Whenever the installation route crosses a road, stream, water pipe or some other piece of existing infrastructure, things start getting complicated for the Schulte-Perk construction engineers. “We have to dig deep below the ground at that point,“ says Thomas. To cross a road, for example, Thomas and his colleagues have to resort to wash boring. First of all, a drill head cuts its way through the ground. A back reamer, or hole opener, then widens the tunnel to the required diameter. Things start to get tricky when the tunnel goes around a bend, which might be anything between ten and fifty metres (33 and 165 feet) long. Varying soil consistency along the installation path is also an issue, which is why the tunnel needs to be stabilised by mixing bentonite into the drilling water. This is just one of Schulte-Perk‘s many engineering skills that are in high demand for jobs like this.

construction site with wind turbines in the background
Six additional wind turbines will be installed at the wind farm in Damme to replace 15 existing turbines. (© HELUKABEL / Christa Henke)
workers bundle the medium-voltage cables
Schulte-Perk workers bundle the three single-core, medium-voltage cables and lay them into the ground. (© HELUKABEL / Christa Henke)


Dieter Thomas and team walk along the dirt path and check the other construction work going on at the wind farm. In one field, red and white rotor blades are lying on the ground as they wait to be put into operation. The wind turbine towers have been erected and the underground work is almost finished. Soon after, the turbine’s nacelle will be mounted. Later, a high-voltage test of the medium-voltage cables will be carried out. This involves loading every cable section with a test voltage of 54,000 volts for one hour even though the cables only have to transmit a maximum of 30,000 volts during normal operation. The medium-voltage cable with the larger cross section already passed this test back in November. “Before we fill in the ditch, we have to be absolutely sure everything‘s working properly,“ says Thomas. “We guarantee that the cables we installed have been tested according to the technical regulations before operations start. This is something the wind parks operator can rely on”.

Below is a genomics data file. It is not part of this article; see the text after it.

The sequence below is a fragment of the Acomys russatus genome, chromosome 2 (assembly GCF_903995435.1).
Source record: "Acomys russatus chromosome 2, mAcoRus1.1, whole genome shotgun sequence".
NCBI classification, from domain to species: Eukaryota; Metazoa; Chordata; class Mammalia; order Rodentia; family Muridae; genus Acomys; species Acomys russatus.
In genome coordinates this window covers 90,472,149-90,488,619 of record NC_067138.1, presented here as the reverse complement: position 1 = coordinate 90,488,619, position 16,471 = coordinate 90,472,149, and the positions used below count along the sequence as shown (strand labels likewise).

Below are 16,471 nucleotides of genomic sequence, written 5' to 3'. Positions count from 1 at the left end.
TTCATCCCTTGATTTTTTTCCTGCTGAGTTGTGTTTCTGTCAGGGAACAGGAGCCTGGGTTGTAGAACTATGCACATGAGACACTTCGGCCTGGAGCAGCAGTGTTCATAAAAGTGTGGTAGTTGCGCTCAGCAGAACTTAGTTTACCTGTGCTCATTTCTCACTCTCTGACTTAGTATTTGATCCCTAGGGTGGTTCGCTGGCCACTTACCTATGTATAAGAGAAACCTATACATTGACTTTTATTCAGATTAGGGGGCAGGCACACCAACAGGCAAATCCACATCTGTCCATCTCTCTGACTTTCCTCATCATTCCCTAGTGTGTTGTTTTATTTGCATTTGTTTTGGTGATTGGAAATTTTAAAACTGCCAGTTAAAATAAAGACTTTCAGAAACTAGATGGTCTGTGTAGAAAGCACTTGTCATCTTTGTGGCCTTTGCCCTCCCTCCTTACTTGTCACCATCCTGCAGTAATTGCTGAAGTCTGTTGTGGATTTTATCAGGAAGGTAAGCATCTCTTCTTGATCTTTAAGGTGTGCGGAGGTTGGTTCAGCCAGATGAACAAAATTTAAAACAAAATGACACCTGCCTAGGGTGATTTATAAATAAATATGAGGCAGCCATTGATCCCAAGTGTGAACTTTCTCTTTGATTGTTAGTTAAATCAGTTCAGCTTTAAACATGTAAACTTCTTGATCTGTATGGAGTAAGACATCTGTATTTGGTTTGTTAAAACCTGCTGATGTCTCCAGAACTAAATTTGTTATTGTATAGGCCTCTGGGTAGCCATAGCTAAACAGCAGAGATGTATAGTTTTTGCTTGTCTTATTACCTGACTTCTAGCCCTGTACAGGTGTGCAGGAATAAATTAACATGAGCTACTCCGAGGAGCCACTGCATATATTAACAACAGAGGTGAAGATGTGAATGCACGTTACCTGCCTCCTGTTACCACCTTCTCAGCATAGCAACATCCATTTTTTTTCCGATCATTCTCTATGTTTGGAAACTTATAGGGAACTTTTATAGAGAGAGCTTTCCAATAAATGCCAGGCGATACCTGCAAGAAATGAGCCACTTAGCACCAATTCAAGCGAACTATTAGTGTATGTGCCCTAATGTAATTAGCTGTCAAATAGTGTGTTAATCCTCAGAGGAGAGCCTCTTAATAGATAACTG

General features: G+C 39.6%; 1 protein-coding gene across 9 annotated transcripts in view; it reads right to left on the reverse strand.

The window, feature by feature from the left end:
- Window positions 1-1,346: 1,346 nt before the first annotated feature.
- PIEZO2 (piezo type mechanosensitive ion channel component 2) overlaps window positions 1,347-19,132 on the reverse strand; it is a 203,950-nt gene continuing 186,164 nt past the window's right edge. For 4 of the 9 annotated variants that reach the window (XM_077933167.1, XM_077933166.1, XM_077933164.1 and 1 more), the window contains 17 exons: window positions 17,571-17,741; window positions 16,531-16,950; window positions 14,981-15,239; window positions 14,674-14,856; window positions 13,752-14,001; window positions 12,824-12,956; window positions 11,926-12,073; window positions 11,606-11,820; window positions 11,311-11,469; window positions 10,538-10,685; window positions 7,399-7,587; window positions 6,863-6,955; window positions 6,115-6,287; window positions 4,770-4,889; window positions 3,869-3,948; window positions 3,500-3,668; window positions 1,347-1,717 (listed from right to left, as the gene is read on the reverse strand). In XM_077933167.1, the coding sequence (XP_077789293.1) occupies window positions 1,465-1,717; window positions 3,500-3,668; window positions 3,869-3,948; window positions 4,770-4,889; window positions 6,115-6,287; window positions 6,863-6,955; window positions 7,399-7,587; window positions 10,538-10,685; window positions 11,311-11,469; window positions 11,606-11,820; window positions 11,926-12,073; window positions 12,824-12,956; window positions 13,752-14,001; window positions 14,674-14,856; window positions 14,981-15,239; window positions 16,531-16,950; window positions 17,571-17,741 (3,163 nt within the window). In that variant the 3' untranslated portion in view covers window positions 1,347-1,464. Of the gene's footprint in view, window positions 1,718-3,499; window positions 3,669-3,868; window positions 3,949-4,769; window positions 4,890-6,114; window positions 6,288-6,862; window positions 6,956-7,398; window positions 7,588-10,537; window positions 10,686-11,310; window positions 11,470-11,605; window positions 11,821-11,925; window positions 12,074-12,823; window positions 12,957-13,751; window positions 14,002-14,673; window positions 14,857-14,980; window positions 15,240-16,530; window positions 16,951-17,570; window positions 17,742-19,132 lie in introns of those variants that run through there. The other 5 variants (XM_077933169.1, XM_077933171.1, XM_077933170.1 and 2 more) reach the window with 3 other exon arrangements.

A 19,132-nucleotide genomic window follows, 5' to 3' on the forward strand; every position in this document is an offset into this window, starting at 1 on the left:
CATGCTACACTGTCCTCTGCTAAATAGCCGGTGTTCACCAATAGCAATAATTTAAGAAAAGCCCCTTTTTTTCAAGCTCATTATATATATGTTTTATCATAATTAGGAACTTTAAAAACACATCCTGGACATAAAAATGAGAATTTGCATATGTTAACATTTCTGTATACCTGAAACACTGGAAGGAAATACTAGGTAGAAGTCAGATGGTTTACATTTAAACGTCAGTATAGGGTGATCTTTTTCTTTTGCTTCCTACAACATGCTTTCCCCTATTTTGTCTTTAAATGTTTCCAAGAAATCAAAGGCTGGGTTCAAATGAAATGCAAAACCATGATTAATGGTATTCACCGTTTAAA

As expected, the cables passed the test and have been transporting the power generated by the six new wind turbines, as planned, since December 2016. Berthold Klatte, CEO of WPD Windpark Damme GmbH & Co. KG, is delighted that the turbines are finally running. They are able to generate 55 million kilowatt hours a year, making them as efficient as the 15 existing turbines. “It was rather hectic on the construction site last December, but the commissioning, which was carried out by Siemens, went just as smooth as Schulte-Perk‘s underground work,“ explains Klatte. “It‘s really amazing how fast things went once work was finally allowed to begin. We started the planning and approval procedure back in 2008, but the project‘s existence was put in jeopardy when a sea eagle nested near the farm,“ he recalls. “The compromise was to drop four of the original 10 wind turbines. This allowed us to maintain sufficient distance to the nature reserve.“ The sea eagle is now undisturbed, and clean electricity is being generated by the wind farm for homes in the area.

inside the wind turbine
Schulte-Perk installs medium-voltage cables for wind turbines. (© HELUKABEL / Christa Henke)
Dieter Thomas holds a cable
Dieter Thomas, project manager at Schulte-Perk, is an expert in civil engineering projects. Thomas and his team are responsible for installing the kilometres of underground cables that enable electricity generated in wind turbines to be transported into the local power grid. (© HELUKABEL / Christa Henke)